The single most important tool in this position is your personal commitment, to work in concert with the “Aims and Purposes” of ABATE.
The second most important tool is a computer, linked to the internet. Used as a source of information, its resources are limitless. Used as a means of communication, it is instantaneous, inexpensive and capable of reaching thousands of communicants nationwide. Used as a word processor, it can generate professional looking documents worthy of a highly paid lobbyist’s office. (Spell Check is essential here.)
Starting Out As a Legislative Coordinator
1. Know Your Duties You will be required to write a brief report, once a month, to send to the District Legislative Coordinators. You will need to write a ‘Legislative Report’ for the State newsletter which is published 8 times a year. Included in these reports, should be information on legislation and regulations affecting motorcyclists. Okay, how do I find out the stuff that I need to report? I can’t imagine doing any of this without an internet connection.
Note: There are undoubtedly members who are eminently qualified for the office of State Legislative Coordinator, yet not possessing internet capabilities. This circumstance can be overcome by simply appointing an assistant who, working with the Legislative Coordinator, will assume all internet communications.
2. Learn the best sources for legislative information on State and Federal issues. The Motorcycle Riders Foundation http://www.mrf.org/index.php, acting as our Washington branch office, will be your best resource. The MRF will supply you with immediate information on issues of importance and, after careful analysis, recommend a course of action. Another valued ally is the American Motorcyclist Association at: http://www.ama-cycle.org/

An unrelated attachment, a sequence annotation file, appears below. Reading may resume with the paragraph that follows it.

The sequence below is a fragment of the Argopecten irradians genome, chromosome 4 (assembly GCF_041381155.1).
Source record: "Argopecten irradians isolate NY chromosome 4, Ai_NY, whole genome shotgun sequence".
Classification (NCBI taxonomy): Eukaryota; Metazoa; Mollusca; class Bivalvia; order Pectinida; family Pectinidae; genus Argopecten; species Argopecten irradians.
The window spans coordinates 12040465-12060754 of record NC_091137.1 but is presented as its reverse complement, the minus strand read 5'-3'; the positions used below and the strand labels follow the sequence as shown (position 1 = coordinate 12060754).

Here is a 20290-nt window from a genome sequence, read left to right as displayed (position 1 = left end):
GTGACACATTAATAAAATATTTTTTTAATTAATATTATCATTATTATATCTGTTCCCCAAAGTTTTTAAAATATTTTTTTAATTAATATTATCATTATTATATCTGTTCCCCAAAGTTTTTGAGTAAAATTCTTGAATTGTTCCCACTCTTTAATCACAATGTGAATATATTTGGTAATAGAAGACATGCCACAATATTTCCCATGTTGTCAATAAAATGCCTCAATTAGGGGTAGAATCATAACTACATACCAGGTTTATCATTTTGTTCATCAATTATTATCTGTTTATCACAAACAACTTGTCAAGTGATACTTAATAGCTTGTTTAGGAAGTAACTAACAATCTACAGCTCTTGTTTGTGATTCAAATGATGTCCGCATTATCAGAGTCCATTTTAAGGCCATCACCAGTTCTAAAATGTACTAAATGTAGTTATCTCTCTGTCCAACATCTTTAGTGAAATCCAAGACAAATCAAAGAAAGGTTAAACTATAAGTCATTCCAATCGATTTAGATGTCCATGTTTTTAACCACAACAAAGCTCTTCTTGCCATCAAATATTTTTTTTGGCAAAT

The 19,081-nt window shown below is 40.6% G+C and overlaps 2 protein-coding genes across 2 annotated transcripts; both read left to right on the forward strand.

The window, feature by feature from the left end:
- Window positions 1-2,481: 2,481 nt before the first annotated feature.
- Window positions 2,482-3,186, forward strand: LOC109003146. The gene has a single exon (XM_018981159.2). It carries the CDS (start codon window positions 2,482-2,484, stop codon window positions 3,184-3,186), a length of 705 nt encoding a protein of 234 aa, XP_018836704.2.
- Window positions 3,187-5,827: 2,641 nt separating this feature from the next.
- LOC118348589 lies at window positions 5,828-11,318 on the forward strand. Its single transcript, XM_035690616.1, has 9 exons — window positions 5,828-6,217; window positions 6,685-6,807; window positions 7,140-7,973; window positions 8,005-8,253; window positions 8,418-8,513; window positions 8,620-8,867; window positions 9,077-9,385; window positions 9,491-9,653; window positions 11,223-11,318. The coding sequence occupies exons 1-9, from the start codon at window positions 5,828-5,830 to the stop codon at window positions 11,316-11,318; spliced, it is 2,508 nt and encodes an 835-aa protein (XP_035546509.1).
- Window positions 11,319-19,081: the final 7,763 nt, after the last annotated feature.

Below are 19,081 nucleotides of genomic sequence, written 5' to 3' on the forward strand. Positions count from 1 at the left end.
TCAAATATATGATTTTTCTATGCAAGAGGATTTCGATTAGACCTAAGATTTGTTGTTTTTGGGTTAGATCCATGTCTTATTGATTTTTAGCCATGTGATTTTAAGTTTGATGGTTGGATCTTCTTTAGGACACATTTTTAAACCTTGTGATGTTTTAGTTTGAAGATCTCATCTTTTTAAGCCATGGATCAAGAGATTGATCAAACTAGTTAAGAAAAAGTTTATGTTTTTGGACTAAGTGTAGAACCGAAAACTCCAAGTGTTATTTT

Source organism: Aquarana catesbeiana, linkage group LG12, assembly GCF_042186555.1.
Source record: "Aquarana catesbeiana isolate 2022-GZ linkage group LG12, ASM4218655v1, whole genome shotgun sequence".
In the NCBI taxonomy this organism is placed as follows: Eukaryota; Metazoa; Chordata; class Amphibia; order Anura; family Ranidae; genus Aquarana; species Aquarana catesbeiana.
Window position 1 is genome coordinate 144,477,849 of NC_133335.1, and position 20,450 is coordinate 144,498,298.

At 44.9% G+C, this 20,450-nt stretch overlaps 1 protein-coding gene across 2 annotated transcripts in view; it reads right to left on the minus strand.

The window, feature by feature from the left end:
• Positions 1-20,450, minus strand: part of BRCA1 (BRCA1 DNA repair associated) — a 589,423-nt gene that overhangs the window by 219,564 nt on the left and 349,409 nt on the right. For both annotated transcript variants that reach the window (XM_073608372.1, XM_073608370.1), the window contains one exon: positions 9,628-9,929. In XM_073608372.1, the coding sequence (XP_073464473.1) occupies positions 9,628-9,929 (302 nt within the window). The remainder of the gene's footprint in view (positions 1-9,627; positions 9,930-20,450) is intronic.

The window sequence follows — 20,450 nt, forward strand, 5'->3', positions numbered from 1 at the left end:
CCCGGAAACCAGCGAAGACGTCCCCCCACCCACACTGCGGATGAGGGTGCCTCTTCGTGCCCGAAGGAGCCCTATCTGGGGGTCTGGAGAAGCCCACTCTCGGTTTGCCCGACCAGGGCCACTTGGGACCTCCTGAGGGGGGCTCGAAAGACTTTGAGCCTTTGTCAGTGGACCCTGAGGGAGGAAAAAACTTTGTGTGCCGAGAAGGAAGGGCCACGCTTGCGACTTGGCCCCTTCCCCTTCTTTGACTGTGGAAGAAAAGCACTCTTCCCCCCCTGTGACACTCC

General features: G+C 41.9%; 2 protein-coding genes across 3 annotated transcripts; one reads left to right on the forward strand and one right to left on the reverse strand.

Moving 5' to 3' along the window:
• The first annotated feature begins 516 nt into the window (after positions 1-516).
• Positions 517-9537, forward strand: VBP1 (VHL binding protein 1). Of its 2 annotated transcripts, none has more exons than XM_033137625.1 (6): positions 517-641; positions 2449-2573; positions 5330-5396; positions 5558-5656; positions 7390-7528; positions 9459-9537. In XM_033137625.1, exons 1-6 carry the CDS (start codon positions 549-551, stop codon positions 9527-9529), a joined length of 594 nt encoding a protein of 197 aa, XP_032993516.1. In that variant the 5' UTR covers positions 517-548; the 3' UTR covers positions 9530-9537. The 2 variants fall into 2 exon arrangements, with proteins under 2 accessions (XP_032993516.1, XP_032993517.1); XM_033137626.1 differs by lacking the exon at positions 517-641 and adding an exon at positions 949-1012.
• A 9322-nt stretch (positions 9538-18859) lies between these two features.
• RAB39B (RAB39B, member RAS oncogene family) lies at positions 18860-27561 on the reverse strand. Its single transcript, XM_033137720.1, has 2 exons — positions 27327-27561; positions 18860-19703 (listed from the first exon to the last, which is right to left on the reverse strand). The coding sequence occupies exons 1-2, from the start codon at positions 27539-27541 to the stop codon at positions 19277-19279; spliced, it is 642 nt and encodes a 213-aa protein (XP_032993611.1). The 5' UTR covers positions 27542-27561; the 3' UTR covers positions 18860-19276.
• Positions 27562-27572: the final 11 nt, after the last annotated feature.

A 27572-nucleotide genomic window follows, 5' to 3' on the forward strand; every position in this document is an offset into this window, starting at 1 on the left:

Additional resources include:
For State Assembly information: http://www.assembly.state.ny.us/
For State Senate information: http://www.senate.state.ny.us/
For Federal Bills: http://thomas.loc.gov/
For all Congressional information: http://congress.org/congressorg/dbq/officials/?IvI=L
For Politics nationwide: http://www.politicsnationwide.com/
To learn how government works: http://www.vote-smart.org/resource_govt101_02.php
3. Develop a plan of action. There are two ‘Houses’ in the NY State Legislature; each house in the legislature has a presiding officer. The Lieutenant Governor presides over the Senate, but the majority leader assumes most of the leadership roles. The house elects a Speaker who serves as its leader. Leaders of each house are responsible for recognizing speakers in debate, referring bills to committee, and presiding over deliberations. There are 62 Senate and 150 Assembly Districts. Senators and Assembly Reps are elected every two years. Legislation (bills) can be introduced in either house. To be considered as a viable bill, there must be a corresponding bill in the opposite house, worded exactly the same.
Senate bills are denoted by an S prefix to the bill number and Assembly bill numbers are preceded by an A. The legislative life of a bill is two years. If after two years the bill has not ‘passed’ into law, it is ‘dead’ and must start all over again. Thousands of pieces of legislation are introduced each year, a small number of which will become law. For this reason, we need to lobby for the bills we consider important.